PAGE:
I’m embracing my status as a political scientist working in the Ministry of Information and Communication Technology (MCIT). While a lot of my experience in the tech space tends to be tool-centric, I’m finding more and more that the challenges on the user end (in this case Samoa) are related to policy and economics.
The main set of policies I’ll be working on the next few months is cyber security and privacy; these haven’t yet been extensively developed in Samoa because until relatively recently there wasn’t a big demand for them. There are a few basic statutes about information privacy and some criminal statutes, but there’s yet to be widespread public knowledge of them. For folks looking to do crowdsourcing, and looking to do it ethically, making sure that participants know their rights and the risks of participating is paramount, since folks in many countries (including the U.S.!) likely don’t know the laws regarding data privacy and ownership. I know this isn’t new, but it bears repeating; budget the time to incorporate an explanation of the ISP and privacy laws into your informed consent process, since the people contributing data may or may not know them. Doing this is good for ethics, and it helps inform the public which earns you the appreciation of the ministry in charge of public information – wins all around!
I’m also enjoying getting a taste of the economics of internet connectivity in Samoa. Hypothetically, internet connectivity is universal in Samoa. Even in places where there isn’t wired internet, anyone with a smartphone could get online via 3G. I think a mistake we make on the design side is designing tools with universal connectivity in the back of our minds. It’s not because we’re trying to be exclusive – everyone I’ve worked with in the tech for development space is aware of the limits of connectivity in the developing world, but unless you’re doing at least some of your design work in a developing telecom/internet market (in a rural setting, not the capital), these limits are abstract and hard to design for. We subconsciously default to the connectivity we know and are designing in. Here’s a little method I use for thinking about the micro-economics of whether someone in a developing country will use an ICT solution.
Right now high-speed wireless internet is available in Samoa via a microwave transmission system for about $7.00 per hour for unlimited data consumption. There’s a 3G option; it’s about the same price and is charged by data consumption instead of time. $280.00 for a working week (8 hrs./day*5 days) of high speed internet is manageable for the UN or NGOs who roll it into project budgets. But in Samoa, where GNI is $3,160.00 ($263.00 per month) anything that requires a high speed connection is usually going to be out of the economic question given the current costs of internet connectivity. When I see a new ICT solution for disaster management, e-government or peacebuilding, here’s how I ballpark if the solution might be economically viable:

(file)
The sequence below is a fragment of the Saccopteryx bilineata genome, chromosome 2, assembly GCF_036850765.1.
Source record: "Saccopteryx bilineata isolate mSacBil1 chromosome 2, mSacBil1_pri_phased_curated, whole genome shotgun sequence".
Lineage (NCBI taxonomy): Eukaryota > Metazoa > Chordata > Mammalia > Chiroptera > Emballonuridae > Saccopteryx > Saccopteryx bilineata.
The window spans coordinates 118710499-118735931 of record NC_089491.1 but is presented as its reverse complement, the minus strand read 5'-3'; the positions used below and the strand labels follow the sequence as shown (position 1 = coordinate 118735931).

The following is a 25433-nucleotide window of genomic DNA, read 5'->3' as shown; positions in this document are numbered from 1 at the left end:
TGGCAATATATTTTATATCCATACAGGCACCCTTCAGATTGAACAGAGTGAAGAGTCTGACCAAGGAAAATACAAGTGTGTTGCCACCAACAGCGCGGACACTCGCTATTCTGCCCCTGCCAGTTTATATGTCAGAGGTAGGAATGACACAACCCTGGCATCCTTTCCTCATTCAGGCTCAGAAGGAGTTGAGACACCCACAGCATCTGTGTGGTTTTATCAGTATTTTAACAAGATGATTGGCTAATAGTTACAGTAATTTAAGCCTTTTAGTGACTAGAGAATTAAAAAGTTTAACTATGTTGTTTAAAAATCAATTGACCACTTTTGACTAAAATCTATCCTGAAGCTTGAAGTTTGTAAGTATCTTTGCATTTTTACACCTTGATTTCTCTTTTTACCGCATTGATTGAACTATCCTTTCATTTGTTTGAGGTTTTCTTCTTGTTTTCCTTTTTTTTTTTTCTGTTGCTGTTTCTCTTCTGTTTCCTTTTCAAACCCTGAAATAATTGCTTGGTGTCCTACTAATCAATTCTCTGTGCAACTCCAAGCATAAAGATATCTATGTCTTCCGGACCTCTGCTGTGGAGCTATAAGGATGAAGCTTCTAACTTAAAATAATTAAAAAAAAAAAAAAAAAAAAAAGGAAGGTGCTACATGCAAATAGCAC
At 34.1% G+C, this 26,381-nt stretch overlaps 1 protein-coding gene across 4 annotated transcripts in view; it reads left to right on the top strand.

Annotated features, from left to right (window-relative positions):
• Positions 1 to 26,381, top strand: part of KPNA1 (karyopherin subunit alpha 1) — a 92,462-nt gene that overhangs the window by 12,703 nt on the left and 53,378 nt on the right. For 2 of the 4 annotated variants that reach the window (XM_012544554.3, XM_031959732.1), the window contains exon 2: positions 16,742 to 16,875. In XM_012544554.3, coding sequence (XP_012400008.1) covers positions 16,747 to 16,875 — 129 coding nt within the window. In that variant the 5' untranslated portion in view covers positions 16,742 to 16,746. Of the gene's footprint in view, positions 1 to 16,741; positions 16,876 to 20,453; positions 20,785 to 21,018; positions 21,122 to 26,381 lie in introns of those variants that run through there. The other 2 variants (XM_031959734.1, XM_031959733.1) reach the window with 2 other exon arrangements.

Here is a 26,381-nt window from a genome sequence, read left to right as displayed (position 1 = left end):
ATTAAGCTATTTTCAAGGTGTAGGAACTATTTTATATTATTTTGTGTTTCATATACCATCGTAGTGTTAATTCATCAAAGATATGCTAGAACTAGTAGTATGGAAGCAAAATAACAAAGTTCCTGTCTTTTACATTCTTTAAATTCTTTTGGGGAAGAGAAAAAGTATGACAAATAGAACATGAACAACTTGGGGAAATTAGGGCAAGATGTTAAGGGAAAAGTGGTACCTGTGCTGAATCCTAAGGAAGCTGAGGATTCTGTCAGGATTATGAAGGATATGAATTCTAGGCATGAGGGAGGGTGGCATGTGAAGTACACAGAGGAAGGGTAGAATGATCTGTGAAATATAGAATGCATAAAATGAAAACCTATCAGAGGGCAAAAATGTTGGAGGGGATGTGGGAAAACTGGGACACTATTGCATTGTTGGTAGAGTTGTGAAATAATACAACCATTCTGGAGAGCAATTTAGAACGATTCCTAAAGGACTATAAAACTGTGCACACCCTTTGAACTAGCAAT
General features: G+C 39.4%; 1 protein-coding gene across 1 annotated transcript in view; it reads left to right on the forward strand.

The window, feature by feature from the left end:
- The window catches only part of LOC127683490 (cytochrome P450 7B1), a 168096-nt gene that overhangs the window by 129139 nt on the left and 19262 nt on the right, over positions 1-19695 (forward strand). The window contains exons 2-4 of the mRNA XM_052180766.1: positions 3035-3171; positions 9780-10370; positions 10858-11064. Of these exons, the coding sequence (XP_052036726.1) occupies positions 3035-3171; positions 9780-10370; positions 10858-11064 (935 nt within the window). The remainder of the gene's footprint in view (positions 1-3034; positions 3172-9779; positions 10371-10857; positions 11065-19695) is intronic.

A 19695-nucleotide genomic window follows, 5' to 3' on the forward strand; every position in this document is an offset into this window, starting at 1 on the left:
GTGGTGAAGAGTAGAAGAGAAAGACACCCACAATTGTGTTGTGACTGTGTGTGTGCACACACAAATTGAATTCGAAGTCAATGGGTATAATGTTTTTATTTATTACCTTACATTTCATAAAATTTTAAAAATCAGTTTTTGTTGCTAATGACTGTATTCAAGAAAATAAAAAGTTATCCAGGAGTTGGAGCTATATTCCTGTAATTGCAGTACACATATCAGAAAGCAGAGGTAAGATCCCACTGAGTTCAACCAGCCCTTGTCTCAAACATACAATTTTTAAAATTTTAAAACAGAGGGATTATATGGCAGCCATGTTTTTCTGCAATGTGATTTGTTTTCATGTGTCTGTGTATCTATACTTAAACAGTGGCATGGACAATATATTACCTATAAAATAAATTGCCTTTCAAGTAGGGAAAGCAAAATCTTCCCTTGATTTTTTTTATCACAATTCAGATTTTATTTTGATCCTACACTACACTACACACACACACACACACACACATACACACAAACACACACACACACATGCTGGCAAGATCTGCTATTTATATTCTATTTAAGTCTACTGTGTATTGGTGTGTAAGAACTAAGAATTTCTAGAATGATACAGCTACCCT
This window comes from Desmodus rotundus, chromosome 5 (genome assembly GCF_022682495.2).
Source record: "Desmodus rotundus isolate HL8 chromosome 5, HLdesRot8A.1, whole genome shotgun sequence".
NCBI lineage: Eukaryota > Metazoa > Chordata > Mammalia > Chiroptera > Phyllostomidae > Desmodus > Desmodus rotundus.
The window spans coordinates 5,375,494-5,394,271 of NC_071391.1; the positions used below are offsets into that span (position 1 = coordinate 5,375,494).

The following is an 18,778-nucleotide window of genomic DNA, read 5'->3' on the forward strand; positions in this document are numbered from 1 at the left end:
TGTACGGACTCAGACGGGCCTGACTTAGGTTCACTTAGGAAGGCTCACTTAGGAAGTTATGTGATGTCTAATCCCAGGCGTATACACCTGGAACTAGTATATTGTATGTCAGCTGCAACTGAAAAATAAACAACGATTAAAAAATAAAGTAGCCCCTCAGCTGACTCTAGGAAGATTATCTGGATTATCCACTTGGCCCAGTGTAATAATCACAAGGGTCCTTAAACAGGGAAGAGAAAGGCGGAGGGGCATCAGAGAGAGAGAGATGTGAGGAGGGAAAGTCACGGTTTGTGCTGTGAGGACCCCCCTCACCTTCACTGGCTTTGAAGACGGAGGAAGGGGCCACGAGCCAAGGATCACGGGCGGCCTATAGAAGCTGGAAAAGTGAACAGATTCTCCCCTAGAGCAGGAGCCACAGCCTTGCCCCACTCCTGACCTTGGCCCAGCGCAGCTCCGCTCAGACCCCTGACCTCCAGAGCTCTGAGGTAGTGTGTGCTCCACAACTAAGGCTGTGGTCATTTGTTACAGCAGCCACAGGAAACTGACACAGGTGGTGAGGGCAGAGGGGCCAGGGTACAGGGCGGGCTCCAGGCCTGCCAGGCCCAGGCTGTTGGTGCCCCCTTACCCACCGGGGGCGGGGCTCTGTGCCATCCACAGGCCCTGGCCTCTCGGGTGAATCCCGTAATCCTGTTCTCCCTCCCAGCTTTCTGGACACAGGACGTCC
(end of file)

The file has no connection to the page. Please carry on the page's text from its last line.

[(connectivity cost/hour)(#hours to achieve benefit)/monthly income)] < 5% Monthly income
Here’s how I break it out. 5% of monthly income seemed like a good number to come in under; maybe people would spend more during an emergency, but I doubt it (the next pay day is very uncertain after a disaster, so people will be risk averse when using limited resources like money). Connectivity is a fixed hourly cost at $7.00 per hour. If I have to use an ICT tool for three hours to achieve the intended benefit, then I have to spend $21.00 on it, or about 8% of my monthly income if I’m in Samoa. It might be worth if it’s an emergency and I know what I’m supposed to do with the tool. But if I’ve never used the tool, the opportunity cost of using 8% of my monthly income on an ICT tool before/during/after a disaster is pretty high. USD$21.00 gets you a few gallons of clean water in Samoa – after Cyclone Evan last year, there was no running water for a month in some places. If your solution costs someone as much as emergency water rations, and it doesn’t directly solve the water problem, it probably needs to be cheaper to use.
We’re doing some amazing things on the engineering side of ICT4D, and sometimes it can be easy to focus on the tools to the exclusion of policy, economics and culture. This doesn’t mean that the focus on engineering is bad, but a healthy effort to understand the policies and local economics that affect end users can help us refine the specifications of the tools we build so that people can use them more effectively to respond to disasters and crises at the local level.